Marguerite and James E. Bradley

Marge, her sisters, and a cousin were having a grand time at the dance when the announcer proclaimed the next song “ladies’ choice.”

“There were these four guys standing around. The cutest one I didn’t ask, because he might have said no. So I go up to a friend of his,” Marge remembered. “After we danced, they all got a good look at me. Then he asked me to dance.”

He — the cutest one — was Jim. “I was aggravated because she asked the other guy,” Jim joked.

Jim had graduated from Northeast Catholic, had been drafted during the Korean War, and had recently returned from serving with the Army in Vienna. He worked at American Can, played fast-pitch softball with Flatiron, and lived with his Irish parents in Fishtown. Marge had graduated from Hallahan High School for Girls, was secretary for a vice president at Fidelity Bond and Mortgage, and lived with her Italian parents in South Philadelphia.

They danced the night they met to Bing Crosby’s “Easter Parade.”

“She was so pretty. And she liked to dance. And she was Italian,” which meant she was likely a good cook, said Jim, who was then 22.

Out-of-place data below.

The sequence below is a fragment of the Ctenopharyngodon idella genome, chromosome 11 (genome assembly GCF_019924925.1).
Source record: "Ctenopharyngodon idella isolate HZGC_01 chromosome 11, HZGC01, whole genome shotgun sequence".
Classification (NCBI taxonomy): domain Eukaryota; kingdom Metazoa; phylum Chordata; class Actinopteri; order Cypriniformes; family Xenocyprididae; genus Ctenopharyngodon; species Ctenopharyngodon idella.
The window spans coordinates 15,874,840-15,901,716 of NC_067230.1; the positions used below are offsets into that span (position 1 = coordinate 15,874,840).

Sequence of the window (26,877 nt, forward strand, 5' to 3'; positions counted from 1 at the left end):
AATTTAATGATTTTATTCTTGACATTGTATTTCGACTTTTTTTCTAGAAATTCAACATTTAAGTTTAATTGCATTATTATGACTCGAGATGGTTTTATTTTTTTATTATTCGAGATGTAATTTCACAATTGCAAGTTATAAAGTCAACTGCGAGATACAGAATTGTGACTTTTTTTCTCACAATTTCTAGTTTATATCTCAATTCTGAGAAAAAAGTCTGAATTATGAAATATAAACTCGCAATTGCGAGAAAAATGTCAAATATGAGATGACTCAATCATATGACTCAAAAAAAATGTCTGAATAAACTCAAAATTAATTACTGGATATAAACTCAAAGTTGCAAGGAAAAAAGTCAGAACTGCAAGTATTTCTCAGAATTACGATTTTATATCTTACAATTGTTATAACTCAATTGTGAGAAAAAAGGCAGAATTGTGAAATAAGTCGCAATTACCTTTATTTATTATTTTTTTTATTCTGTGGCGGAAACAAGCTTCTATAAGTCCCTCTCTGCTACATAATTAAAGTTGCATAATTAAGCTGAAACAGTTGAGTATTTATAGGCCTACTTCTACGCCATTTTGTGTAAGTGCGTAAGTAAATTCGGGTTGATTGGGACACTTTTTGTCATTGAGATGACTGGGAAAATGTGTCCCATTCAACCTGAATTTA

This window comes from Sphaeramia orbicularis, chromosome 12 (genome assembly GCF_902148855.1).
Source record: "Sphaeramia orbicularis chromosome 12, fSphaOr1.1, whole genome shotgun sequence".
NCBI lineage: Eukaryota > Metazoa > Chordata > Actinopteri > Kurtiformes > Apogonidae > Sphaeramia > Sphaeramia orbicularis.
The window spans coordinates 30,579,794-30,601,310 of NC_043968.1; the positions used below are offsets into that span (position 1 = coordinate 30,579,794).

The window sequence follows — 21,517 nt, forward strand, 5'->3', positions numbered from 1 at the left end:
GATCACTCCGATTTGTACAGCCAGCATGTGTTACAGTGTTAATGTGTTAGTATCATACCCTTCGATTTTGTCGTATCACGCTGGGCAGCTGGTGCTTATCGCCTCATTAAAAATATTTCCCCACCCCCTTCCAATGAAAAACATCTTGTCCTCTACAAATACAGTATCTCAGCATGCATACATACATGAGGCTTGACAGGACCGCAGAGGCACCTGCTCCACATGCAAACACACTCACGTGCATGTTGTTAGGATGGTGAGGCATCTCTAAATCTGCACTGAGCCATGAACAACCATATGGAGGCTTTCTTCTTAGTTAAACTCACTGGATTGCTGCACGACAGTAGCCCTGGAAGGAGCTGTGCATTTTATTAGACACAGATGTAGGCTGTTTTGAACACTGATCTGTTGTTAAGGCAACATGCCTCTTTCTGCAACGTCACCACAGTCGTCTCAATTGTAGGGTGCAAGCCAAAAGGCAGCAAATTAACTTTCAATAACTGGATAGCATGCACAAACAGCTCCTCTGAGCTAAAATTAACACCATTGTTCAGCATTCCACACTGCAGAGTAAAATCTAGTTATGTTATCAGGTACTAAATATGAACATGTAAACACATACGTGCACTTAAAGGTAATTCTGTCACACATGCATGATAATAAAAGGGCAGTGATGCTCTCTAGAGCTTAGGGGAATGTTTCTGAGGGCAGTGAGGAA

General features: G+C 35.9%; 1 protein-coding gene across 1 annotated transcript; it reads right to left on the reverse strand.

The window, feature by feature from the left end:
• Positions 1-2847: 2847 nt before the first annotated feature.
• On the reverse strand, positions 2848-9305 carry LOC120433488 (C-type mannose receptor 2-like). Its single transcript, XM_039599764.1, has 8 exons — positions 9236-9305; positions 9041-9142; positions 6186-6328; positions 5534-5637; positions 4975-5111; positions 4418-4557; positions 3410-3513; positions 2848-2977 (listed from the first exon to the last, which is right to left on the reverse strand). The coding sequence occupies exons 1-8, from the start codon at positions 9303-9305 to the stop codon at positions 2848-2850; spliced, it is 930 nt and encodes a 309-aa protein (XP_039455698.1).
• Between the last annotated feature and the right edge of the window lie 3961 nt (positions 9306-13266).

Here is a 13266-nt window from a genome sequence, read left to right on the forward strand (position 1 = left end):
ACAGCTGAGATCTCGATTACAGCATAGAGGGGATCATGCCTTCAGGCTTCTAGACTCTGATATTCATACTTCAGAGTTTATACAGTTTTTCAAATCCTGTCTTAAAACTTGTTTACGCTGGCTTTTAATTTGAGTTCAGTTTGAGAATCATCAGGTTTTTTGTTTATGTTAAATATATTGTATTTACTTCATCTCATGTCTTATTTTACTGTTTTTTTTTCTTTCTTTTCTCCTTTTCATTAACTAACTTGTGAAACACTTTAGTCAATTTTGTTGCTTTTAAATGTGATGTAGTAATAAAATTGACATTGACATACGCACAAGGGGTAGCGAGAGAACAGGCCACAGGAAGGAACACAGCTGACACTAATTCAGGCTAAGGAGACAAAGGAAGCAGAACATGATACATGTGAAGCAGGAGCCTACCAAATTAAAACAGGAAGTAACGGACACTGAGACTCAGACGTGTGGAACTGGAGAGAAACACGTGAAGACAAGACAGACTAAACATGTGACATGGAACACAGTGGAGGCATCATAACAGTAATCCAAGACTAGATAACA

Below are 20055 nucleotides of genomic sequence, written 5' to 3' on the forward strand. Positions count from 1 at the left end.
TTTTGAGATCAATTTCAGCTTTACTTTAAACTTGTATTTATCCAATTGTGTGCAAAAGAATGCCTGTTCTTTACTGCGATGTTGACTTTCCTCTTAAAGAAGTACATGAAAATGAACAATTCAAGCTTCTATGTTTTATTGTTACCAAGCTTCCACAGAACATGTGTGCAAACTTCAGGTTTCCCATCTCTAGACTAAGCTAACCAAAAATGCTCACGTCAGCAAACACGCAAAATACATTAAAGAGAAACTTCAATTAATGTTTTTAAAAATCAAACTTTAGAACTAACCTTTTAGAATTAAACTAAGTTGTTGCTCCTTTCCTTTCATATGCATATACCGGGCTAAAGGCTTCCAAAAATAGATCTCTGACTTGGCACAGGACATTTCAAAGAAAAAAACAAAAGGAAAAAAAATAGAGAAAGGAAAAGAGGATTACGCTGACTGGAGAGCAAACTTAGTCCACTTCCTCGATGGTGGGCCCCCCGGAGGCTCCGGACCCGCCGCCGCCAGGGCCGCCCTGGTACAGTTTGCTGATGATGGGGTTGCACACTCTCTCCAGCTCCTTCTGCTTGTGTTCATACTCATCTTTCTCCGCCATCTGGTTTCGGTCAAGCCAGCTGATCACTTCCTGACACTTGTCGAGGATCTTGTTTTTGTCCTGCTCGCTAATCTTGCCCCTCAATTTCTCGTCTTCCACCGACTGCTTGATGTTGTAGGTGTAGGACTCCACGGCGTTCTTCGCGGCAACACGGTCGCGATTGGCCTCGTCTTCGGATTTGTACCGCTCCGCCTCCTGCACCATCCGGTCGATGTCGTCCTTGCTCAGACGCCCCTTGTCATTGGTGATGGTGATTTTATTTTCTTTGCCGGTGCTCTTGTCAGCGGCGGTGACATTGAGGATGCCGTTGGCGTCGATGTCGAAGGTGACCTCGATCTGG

“He was nice, always polite. He opened the car door for me all of the time, and was never mean,” said Marge, then 19.

Two more years of dancing, roller-skating, and other fun together passed. The couple was sitting together on the front step of Marge’s house when her mother opened the door behind them.

“Are you two ever going to get married?” Mrs. Yanetti wanted to know.

“I don’t know,” Jim said. He turned to Marge. “Do you want to get married?”

“Yes!” said Marge.

Six months later, on Sept. 28, 1957, they wed at St. Mary Magdalen de Pazzi Church on Montrose Street. The young man that Marge had asked to dance during “ladies’ choice” was Jim’s best man. She had seven bridesmaids.

“In those days, everybody who got married had the same thing — beer and roast beef sandwiches — and that was it,” said Jim. And so it was at their reception for more than 300 family members, neighbors, and friends, held at the South Catholic High School for Boys at Seventh and Christian. The band played ‘50s music and swing. “They did a little chorus of ‘Easter Parade,’ ” noted Marge.